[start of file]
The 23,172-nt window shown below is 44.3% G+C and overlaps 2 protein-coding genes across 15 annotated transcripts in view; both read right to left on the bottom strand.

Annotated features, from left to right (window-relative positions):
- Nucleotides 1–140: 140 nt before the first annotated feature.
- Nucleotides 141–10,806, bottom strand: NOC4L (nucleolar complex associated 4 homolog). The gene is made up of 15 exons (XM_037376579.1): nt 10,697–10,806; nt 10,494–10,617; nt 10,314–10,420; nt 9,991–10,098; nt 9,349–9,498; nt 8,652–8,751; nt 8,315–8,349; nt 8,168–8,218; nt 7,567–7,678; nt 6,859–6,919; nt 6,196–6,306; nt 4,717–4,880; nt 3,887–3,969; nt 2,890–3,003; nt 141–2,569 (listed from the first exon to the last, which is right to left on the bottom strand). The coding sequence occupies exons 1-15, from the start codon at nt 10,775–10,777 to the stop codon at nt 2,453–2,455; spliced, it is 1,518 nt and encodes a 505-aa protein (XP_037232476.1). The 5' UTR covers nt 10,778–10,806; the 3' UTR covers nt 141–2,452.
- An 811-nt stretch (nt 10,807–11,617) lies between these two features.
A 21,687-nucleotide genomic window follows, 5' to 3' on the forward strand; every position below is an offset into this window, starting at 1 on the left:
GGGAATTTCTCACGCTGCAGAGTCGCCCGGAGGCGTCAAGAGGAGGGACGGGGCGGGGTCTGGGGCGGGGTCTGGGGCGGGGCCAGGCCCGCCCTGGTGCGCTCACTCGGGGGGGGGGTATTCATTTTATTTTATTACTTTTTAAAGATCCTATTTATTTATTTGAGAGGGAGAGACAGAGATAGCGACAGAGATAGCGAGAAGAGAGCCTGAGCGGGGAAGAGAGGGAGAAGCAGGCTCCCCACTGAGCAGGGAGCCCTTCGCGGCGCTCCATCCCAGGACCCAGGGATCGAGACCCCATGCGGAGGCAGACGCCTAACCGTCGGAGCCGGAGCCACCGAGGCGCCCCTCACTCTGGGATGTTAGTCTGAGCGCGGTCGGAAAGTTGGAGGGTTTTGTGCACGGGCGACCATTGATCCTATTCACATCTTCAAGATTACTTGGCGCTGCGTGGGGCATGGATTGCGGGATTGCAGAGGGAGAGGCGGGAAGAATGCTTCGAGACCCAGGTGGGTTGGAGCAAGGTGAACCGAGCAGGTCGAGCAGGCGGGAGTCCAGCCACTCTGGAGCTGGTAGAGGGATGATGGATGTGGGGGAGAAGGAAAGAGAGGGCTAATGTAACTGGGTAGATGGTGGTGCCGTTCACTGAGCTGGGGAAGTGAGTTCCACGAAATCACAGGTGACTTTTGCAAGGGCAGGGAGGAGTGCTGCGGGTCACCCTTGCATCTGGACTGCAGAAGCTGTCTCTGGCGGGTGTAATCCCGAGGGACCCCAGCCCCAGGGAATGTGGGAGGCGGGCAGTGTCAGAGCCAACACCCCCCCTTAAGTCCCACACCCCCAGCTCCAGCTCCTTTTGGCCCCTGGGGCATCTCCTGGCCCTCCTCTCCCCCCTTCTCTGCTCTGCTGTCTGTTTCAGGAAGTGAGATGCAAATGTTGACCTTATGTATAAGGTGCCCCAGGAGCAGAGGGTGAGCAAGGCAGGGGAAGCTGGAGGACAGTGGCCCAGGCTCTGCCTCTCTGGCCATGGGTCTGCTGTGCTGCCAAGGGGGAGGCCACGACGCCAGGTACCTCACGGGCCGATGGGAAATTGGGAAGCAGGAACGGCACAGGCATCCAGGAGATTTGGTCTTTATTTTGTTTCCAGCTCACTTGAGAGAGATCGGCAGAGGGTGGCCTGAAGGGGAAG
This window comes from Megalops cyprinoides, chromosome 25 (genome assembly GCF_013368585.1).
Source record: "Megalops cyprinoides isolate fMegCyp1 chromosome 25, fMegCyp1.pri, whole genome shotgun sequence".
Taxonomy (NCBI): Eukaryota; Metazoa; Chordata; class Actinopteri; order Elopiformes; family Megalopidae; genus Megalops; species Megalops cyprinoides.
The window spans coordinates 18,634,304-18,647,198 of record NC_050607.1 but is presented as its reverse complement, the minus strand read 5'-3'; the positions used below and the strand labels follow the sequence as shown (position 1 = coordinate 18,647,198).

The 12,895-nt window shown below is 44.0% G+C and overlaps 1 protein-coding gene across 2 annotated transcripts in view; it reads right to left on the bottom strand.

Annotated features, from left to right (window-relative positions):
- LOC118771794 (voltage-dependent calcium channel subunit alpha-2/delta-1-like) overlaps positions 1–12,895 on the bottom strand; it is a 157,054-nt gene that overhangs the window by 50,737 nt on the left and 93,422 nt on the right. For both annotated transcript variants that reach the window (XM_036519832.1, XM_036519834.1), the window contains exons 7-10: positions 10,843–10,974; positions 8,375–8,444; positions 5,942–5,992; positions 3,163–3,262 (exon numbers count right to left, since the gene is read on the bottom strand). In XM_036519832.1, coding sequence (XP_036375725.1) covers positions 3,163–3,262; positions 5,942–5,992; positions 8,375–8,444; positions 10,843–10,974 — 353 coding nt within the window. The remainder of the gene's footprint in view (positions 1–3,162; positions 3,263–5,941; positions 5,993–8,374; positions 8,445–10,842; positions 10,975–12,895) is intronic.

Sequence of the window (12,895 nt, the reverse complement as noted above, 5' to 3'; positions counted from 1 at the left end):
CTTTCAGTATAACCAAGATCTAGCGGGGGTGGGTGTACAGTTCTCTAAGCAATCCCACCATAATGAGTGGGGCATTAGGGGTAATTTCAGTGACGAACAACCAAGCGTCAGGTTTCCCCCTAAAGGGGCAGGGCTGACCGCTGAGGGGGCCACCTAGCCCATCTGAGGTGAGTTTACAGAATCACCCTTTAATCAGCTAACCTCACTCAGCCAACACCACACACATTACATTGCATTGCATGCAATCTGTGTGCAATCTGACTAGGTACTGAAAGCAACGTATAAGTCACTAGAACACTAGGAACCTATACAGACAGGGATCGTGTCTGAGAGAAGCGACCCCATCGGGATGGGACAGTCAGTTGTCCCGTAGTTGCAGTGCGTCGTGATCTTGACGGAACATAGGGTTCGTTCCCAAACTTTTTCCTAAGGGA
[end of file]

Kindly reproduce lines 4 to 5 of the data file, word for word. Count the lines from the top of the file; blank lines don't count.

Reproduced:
- Nucleotides 141–10,806, bottom strand: NOC4L (nucleolar complex associated 4 homolog). The gene is made up of 15 exons (XM_037376579.1): nt 10,697–10,806; nt 10,494–10,617; nt 10,314–10,420; nt 9,991–10,098; nt 9,349–9,498; nt 8,652–8,751; nt 8,315–8,349; nt 8,168–8,218; nt 7,567–7,678; nt 6,859–6,919; nt 6,196–6,306; nt 4,717–4,880; nt 3,887–3,969; nt 2,890–3,003; nt 141–2,569 (listed from the first exon to the last, which is right to left on the bottom strand). The coding sequence occupies exons 1-15, from the start codon at nt 10,775–10,777 to the stop codon at nt 2,453–2,455; spliced, it is 1,518 nt and encodes a 505-aa protein (XP_037232476.1). The 5' UTR covers nt 10,778–10,806; the 3' UTR covers nt 141–2,452.
- An 811-nt stretch (nt 10,807–11,617) lies between these two features.